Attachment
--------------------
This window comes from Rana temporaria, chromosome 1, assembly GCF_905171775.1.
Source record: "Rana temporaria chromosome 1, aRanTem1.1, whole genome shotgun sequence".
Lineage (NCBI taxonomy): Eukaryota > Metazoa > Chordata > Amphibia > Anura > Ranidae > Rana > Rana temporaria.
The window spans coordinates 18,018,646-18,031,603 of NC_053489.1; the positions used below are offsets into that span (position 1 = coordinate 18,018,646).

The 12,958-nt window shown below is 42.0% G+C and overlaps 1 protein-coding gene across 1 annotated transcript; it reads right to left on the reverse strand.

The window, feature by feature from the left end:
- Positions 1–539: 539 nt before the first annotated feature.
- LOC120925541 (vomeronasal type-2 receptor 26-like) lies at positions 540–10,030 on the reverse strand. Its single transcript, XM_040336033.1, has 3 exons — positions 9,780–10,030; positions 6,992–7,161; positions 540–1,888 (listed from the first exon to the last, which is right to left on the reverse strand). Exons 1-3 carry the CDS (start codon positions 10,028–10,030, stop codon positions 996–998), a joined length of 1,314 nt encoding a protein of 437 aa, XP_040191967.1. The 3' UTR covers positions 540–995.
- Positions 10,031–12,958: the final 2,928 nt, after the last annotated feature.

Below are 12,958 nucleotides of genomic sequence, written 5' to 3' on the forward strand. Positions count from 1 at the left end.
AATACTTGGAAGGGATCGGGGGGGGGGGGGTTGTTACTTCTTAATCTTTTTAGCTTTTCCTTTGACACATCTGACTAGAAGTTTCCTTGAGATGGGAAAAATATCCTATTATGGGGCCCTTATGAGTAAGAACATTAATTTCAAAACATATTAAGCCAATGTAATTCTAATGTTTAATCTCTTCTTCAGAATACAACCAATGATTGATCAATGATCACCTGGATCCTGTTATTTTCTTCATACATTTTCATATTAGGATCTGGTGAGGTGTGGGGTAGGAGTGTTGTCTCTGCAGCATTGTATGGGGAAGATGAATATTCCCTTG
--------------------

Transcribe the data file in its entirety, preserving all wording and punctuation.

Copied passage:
This window comes from Rana temporaria, chromosome 1, assembly GCF_905171775.1.
Source record: "Rana temporaria chromosome 1, aRanTem1.1, whole genome shotgun sequence".
Lineage (NCBI taxonomy): Eukaryota > Metazoa > Chordata > Amphibia > Anura > Ranidae > Rana > Rana temporaria.
The window spans coordinates 18,018,646-18,031,603 of NC_053489.1; the positions used below are offsets into that span (position 1 = coordinate 18,018,646).

The 12,958-nt window shown below is 42.0% G+C and overlaps 1 protein-coding gene across 1 annotated transcript; it reads right to left on the reverse strand.

The window, feature by feature from the left end:
- Positions 1–539: 539 nt before the first annotated feature.
- LOC120925541 (vomeronasal type-2 receptor 26-like) lies at positions 540–10,030 on the reverse strand. Its single transcript, XM_040336033.1, has 3 exons — positions 9,780–10,030; positions 6,992–7,161; positions 540–1,888 (listed from the first exon to the last, which is right to left on the reverse strand). Exons 1-3 carry the CDS (start codon positions 10,028–10,030, stop codon positions 996–998), a joined length of 1,314 nt encoding a protein of 437 aa, XP_040191967.1. The 3' UTR covers positions 540–995.
- Positions 10,031–12,958: the final 2,928 nt, after the last annotated feature.

Below are 12,958 nucleotides of genomic sequence, written 5' to 3' on the forward strand. Positions count from 1 at the left end.
AATACTTGGAAGGGATCGGGGGGGGGGGGGTTGTTACTTCTTAATCTTTTTAGCTTTTCCTTTGACACATCTGACTAGAAGTTTCCTTGAGATGGGAAAAATATCCTATTATGGGGCCCTTATGAGTAAGAACATTAATTTCAAAACATATTAAGCCAATGTAATTCTAATGTTTAATCTCTTCTTCAGAATACAACCAATGATTGATCAATGATCACCTGGATCCTGTTATTTTCTTCATACATTTTCATATTAGGATCTGGTGAGGTGTGGGGTAGGAGTGTTGTCTCTGCAGCATTGTATGGGGAAGATGAATATTCCCTTG